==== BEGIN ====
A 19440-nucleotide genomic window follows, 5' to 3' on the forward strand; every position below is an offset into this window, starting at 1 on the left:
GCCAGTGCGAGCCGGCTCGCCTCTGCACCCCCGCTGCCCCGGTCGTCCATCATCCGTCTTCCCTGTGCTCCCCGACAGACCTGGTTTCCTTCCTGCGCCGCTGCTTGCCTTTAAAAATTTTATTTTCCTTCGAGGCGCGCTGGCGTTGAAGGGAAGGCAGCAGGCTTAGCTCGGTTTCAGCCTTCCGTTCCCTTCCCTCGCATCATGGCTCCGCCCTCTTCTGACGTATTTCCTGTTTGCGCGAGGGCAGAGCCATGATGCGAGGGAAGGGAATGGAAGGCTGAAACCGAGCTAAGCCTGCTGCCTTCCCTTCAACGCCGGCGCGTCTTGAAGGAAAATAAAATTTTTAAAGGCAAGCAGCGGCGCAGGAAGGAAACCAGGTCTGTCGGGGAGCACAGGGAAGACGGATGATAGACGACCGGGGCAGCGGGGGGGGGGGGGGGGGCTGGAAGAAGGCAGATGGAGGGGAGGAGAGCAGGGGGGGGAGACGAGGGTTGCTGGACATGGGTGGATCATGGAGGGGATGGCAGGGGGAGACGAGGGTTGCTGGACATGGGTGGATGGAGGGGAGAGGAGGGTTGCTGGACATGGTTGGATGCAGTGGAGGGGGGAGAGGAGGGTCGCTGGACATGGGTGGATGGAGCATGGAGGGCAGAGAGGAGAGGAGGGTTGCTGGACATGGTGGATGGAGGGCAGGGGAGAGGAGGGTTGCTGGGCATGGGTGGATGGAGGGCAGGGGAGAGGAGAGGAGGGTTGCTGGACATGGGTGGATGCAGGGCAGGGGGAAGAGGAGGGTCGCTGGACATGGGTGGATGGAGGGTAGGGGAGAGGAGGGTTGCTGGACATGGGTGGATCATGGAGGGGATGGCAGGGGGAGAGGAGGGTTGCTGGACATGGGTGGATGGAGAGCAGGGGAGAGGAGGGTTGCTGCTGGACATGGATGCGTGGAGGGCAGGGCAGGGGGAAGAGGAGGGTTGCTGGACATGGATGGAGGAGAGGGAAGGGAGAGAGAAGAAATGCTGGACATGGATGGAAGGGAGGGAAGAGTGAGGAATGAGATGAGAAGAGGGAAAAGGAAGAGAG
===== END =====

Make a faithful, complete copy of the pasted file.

A 19440-nucleotide genomic window follows, 5' to 3' on the forward strand; every position below is an offset into this window, starting at 1 on the left:
GCCAGTGCGAGCCGGCTCGCCTCTGCACCCCCGCTGCCCCGGTCGTCCATCATCCGTCTTCCCTGTGCTCCCCGACAGACCTGGTTTCCTTCCTGCGCCGCTGCTTGCCTTTAAAAATTTTATTTTCCTTCGAGGCGCGCTGGCGTTGAAGGGAAGGCAGCAGGCTTAGCTCGGTTTCAGCCTTCCGTTCCCTTCCCTCGCATCATGGCTCCGCCCTCTTCTGACGTATTTCCTGTTTGCGCGAGGGCAGAGCCATGATGCGAGGGAAGGGAATGGAAGGCTGAAACCGAGCTAAGCCTGCTGCCTTCCCTTCAACGCCGGCGCGTCTTGAAGGAAAATAAAATTTTTAAAGGCAAGCAGCGGCGCAGGAAGGAAACCAGGTCTGTCGGGGAGCACAGGGAAGACGGATGATAGACGACCGGGGCAGCGGGGGGGGGGGGGGGGGCTGGAAGAAGGCAGATGGAGGGGAGGAGAGCAGGGGGGGGAGACGAGGGTTGCTGGACATGGGTGGATCATGGAGGGGATGGCAGGGGGAGACGAGGGTTGCTGGACATGGGTGGATGGAGGGGAGAGGAGGGTTGCTGGACATGGTTGGATGCAGTGGAGGGGGGAGAGGAGGGTCGCTGGACATGGGTGGATGGAGCATGGAGGGCAGAGAGGAGAGGAGGGTTGCTGGACATGGTGGATGGAGGGCAGGGGAGAGGAGGGTTGCTGGGCATGGGTGGATGGAGGGCAGGGGAGAGGAGAGGAGGGTTGCTGGACATGGGTGGATGCAGGGCAGGGGGAAGAGGAGGGTCGCTGGACATGGGTGGATGGAGGGTAGGGGAGAGGAGGGTTGCTGGACATGGGTGGATCATGGAGGGGATGGCAGGGGGAGAGGAGGGTTGCTGGACATGGGTGGATGGAGAGCAGGGGAGAGGAGGGTTGCTGCTGGACATGGATGCGTGGAGGGCAGGGCAGGGGGAAGAGGAGGGTTGCTGGACATGGATGGAGGAGAGGGAAGGGAGAGAGAAGAAATGCTGGACATGGATGGAAGGGAGGGAAGAGTGAGGAATGAGATGAGAAGAGGGAAAAGGAAGAGAG